ACM Applicative Conference 2015

ACM held its inaugural two-day Applicative conference here in NYC. The premise of the conference was to bring together researchers and practitioners and consisted of two tracks, one on lower-level systems programming and another one on application development.

Some of the talks were interesting, see summaries below. I learned a few things and got some inspiration out of them. However, IMO the conference didn’t quite deliver on its main premise- I didn’t see any particular connection or recurring theme between the talks, nothing which would somehow connect the two worlds (research and engineering) or discuss how the two could work closer together, no interactive formats etc. So, I’m not sure yet if I’ll attend again next time, I’ll have a closer look at the format first. It was a lot of fun though overall.

Here are my write-ups from some of the talks:

JSON Graph: Reactive REST at Netflix

TL;DR: if you’re dealing with large number of small resources which form a graph and need to be exposed via an API, some of Netflix’ ideas might be interesting for you.

The speaker explained how Netflix’ domain model (their metadata, not the actual media content) consists of a very large number of small pieces of data: movies, categories, reviews, actors, directors etc. Early versions of their clients requested those individually, such as for the overview/browse page, but this quickly led to performance issues due to a large number of HTTP requests. They then first degenerated their RESTful API to a set of RPC-style-ish endpoints to request resources in chunks. As a side-effect though, they lost several REST benefits: no more unique URL per resource, no more per-resource caching (e.g. cannot use cache control headers for invalidation) etc so you would effectively have to build your own cache per client, and you generally wanna avoid getting into this business (remember that *there are only two hard things in Computer Science: cache invalidation and naming things *- Phil Karlton).

So, they ended up building their own system called “Falkor” which is quite neat: effectively, the idea is that the JSON data on your client is your API, so you can usually just pretend to have a local copy of all the server data and it’ll do the rest (caching, bulk data transfer, query optimization) for you. That’s the big picture, he then went into a lot of detail.

One particular issue is that Netflix’ domain model is a graph, not a tree (e.g. different paths lead to same movie) and just mapping it flat to JSON would lead to a tree with redundancies which then leads to even more cache invalidation problems. So they also came up with their own graph representation language called JSON Graph (JSONG). It contains symbolic links (think Unix file system) all over the place so that there’s always only one copy of the same data, plus an appropriate path evaluation syntax etc. Here are some older slides which go into JSONG in a bit more detail.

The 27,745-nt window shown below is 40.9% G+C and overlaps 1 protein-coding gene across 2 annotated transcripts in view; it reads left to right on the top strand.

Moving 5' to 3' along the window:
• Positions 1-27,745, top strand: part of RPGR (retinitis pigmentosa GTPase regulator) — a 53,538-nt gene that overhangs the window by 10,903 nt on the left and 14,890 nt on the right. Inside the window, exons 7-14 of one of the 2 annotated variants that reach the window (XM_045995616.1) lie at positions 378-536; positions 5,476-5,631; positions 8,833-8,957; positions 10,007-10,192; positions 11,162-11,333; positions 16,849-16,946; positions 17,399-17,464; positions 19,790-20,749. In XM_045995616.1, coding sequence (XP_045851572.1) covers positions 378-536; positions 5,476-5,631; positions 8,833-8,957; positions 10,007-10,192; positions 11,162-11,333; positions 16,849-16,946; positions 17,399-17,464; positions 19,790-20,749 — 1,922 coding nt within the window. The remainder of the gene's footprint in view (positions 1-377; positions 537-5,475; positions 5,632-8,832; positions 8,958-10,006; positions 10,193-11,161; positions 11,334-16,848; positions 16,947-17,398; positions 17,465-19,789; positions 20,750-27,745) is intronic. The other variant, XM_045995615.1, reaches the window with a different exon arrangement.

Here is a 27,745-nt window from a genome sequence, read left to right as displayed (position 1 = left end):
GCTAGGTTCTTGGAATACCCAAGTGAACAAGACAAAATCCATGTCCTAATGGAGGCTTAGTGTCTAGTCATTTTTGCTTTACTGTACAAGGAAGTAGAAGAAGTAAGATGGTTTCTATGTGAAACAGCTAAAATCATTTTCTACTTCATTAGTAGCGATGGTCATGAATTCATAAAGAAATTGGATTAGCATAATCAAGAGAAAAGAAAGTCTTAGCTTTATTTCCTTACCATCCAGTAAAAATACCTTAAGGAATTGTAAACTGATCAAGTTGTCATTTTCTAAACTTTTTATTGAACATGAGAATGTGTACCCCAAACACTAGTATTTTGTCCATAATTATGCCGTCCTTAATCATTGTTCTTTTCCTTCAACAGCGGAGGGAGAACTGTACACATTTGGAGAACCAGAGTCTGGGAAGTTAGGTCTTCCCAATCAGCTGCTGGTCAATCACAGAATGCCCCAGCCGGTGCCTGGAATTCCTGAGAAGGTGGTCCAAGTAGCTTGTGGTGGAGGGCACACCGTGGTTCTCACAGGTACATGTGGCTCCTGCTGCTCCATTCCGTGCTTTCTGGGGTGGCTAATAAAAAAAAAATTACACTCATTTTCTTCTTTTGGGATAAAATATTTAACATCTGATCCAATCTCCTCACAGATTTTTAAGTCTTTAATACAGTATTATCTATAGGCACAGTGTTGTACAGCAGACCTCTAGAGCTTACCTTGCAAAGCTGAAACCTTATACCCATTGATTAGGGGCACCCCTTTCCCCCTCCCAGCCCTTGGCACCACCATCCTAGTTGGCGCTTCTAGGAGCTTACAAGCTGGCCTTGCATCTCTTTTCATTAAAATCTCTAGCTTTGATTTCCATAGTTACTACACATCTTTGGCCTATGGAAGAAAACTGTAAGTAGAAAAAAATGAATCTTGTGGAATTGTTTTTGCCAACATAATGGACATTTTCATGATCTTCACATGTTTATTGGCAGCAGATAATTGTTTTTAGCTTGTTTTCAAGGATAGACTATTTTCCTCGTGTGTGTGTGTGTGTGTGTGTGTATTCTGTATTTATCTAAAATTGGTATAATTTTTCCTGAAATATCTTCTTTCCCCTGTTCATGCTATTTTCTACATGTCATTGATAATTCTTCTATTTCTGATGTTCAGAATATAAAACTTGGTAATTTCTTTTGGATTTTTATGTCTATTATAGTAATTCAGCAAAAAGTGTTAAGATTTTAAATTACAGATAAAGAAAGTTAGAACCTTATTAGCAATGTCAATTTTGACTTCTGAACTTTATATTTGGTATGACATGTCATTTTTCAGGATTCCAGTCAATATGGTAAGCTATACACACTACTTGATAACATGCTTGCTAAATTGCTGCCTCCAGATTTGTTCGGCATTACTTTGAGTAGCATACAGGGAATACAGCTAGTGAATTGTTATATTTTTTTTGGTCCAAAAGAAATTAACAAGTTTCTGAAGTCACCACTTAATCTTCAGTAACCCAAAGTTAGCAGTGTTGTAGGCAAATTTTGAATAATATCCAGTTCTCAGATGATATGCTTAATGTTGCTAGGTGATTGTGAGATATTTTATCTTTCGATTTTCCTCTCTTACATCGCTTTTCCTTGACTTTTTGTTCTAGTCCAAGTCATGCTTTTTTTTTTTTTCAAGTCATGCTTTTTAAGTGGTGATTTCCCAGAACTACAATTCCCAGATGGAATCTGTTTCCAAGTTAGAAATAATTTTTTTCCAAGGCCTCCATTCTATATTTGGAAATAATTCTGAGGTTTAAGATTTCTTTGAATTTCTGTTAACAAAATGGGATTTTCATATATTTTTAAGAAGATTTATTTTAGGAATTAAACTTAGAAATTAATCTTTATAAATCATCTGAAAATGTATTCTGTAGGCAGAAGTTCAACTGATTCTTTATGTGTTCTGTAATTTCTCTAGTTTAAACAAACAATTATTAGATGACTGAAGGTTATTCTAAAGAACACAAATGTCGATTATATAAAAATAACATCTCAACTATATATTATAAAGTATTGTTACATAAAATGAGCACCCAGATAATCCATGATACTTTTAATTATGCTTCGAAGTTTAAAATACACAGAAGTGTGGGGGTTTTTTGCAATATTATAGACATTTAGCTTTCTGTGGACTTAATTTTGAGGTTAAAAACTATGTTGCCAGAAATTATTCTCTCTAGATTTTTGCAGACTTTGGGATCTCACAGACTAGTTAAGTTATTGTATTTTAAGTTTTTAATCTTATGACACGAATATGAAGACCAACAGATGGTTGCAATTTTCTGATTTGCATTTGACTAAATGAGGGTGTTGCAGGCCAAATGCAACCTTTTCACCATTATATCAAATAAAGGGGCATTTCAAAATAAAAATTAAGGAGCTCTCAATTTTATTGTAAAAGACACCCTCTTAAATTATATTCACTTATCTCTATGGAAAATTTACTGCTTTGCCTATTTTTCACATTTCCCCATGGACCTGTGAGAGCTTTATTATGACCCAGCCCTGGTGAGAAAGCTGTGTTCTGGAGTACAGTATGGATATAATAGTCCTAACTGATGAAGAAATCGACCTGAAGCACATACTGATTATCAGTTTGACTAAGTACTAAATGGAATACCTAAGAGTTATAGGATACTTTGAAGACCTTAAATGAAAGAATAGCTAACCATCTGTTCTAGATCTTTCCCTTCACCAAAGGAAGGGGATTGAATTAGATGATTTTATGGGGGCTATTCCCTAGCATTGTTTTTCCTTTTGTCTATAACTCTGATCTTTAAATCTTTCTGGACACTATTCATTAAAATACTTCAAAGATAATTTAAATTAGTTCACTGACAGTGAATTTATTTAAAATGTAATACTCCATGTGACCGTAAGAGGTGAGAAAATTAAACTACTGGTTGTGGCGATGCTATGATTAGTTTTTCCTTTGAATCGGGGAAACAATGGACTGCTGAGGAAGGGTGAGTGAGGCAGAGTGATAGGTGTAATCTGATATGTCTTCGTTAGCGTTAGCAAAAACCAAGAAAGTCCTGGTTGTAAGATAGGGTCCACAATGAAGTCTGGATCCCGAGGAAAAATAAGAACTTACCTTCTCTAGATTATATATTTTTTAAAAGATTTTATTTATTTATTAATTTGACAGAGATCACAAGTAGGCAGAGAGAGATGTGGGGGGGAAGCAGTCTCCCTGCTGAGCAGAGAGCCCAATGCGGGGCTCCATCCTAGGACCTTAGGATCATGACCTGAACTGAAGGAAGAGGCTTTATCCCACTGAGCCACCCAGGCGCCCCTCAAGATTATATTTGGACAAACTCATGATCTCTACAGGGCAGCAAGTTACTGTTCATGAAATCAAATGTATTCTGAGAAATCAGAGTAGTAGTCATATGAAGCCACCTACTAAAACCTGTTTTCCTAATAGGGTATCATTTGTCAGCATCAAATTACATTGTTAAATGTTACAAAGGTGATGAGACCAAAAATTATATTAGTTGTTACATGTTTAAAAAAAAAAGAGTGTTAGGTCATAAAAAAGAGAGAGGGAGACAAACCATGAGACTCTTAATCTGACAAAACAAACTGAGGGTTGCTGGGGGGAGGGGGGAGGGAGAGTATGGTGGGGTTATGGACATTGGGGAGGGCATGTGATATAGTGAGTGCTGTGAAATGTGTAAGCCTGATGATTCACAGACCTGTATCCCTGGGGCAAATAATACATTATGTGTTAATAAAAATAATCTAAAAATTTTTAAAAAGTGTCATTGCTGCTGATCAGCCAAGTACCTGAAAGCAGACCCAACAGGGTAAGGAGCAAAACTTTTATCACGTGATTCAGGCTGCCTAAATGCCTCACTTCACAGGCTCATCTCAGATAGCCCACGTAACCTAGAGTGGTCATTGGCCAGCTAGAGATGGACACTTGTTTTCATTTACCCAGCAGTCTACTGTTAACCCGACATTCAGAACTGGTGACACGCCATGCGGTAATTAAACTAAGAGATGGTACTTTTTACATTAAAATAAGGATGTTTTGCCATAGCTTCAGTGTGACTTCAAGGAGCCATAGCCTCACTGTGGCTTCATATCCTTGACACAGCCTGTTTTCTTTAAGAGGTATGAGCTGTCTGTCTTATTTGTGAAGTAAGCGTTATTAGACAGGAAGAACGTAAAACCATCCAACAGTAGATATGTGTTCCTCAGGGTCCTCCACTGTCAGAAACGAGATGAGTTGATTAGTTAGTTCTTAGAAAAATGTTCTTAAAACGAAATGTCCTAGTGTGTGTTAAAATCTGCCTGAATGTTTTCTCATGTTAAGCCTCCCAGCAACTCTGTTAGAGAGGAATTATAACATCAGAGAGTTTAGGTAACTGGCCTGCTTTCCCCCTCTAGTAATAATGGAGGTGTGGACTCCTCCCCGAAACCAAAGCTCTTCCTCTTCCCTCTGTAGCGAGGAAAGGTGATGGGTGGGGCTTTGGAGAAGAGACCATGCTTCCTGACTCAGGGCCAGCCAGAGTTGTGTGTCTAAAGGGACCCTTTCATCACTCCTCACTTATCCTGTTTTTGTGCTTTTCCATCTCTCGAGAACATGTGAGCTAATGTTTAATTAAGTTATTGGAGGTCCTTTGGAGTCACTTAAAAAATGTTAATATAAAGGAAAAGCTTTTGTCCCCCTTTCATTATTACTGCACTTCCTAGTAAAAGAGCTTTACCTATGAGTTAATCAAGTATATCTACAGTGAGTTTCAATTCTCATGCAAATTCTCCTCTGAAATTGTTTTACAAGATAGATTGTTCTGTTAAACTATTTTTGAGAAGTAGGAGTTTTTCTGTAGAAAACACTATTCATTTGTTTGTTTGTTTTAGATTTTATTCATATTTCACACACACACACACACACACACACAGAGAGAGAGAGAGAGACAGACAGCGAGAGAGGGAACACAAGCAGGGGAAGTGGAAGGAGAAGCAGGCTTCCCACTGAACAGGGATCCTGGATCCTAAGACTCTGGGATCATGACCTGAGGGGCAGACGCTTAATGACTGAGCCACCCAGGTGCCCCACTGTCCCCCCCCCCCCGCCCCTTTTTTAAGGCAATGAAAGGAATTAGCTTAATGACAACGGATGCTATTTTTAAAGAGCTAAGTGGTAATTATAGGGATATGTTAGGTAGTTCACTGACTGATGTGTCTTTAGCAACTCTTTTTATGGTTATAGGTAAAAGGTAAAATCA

Netflix is going to open-source implementations of both Falkor and JSONG in the next couple of months.

Component-Driven Web Development with Polymer

Tl;DR: might be interesting for you if you’re a web (UI) developer and aren’t familiar with web components yet.

The speaker, a PM at Google, gave an overview over the state of Web Components and its four underlying specs: custom elements, html imports, templates, and shadow DOM. Web components is a new W3C specification for reusable UI pieces which is currently under development and only has limited browser support so far (in particular IE lagging behind). Google’s polymer project is a library sitting on top of web components which, amongst other things, ships with a library of fancy pre-defined elements (paper elements). It also provides a whole truck load of syntactic sugar to make it simpler to define custom elements (“more sugar, less pain”). And finally, there’s polyfills, which allows for backfilling in older browsers with no web components supports.

The obvious question (at least to me) was how well polyfills work in practice (any known issues, regressions, performance penalties etc.?) ‘cause otherwise you can’t really use web components at this stage - so I asked the presenter in the Q&A and according to him, they work really well and there are only a few edge cases where they don’t and you can really go ahead and use polymer and polyfills today. Alright, I’ll give that a try.

Efficient Static Assets Pipeline with Webpack

TL;DR: webpack makes it easier to handle static assets and their dependencies.

An intro to webpack, a static assets bundler similar to browserify, RequireJS or ServiceStack Bundler (which we used in the past but got rid of). Its particular strength is hot-loading changes. Have a look at their tutorial if you’re interested. The talk was basically a feature summary plus some live demos.

Scaling Dart from Mobile to Server

TL;DR: Dart is a cool language but you probably don’t wanna use it for anything serious.